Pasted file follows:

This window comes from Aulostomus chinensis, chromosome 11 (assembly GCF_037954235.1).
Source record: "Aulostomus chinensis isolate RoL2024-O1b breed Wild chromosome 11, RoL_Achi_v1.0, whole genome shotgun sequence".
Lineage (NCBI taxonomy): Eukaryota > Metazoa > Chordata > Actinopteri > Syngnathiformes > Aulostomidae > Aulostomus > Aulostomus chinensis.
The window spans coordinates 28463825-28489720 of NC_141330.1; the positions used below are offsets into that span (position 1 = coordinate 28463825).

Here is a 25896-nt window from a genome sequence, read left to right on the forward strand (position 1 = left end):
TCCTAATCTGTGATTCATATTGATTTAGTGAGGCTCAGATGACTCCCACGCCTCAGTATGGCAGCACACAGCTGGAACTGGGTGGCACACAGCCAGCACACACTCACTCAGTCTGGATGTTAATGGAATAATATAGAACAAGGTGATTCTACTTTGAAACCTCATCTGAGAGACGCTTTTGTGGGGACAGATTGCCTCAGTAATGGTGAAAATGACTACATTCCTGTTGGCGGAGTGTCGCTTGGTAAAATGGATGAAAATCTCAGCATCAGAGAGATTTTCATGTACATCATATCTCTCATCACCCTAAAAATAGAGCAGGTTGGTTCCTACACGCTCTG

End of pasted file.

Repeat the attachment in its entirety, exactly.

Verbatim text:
This window comes from Aulostomus chinensis, chromosome 11 (assembly GCF_037954235.1).
Source record: "Aulostomus chinensis isolate RoL2024-O1b breed Wild chromosome 11, RoL_Achi_v1.0, whole genome shotgun sequence".
Lineage (NCBI taxonomy): Eukaryota > Metazoa > Chordata > Actinopteri > Syngnathiformes > Aulostomidae > Aulostomus > Aulostomus chinensis.
The window spans coordinates 28463825-28489720 of NC_141330.1; the positions used below are offsets into that span (position 1 = coordinate 28463825).

Here is a 25896-nt window from a genome sequence, read left to right on the forward strand (position 1 = left end):
TCCTAATCTGTGATTCATATTGATTTAGTGAGGCTCAGATGACTCCCACGCCTCAGTATGGCAGCACACAGCTGGAACTGGGTGGCACACAGCCAGCACACACTCACTCAGTCTGGATGTTAATGGAATAATATAGAACAAGGTGATTCTACTTTGAAACCTCATCTGAGAGACGCTTTTGTGGGGACAGATTGCCTCAGTAATGGTGAAAATGACTACATTCCTGTTGGCGGAGTGTCGCTTGGTAAAATGGATGAAAATCTCAGCATCAGAGAGATTTTCATGTACATCATATCTCTCATCACCCTAAAAATAGAGCAGGTTGGTTCCTACACGCTCTG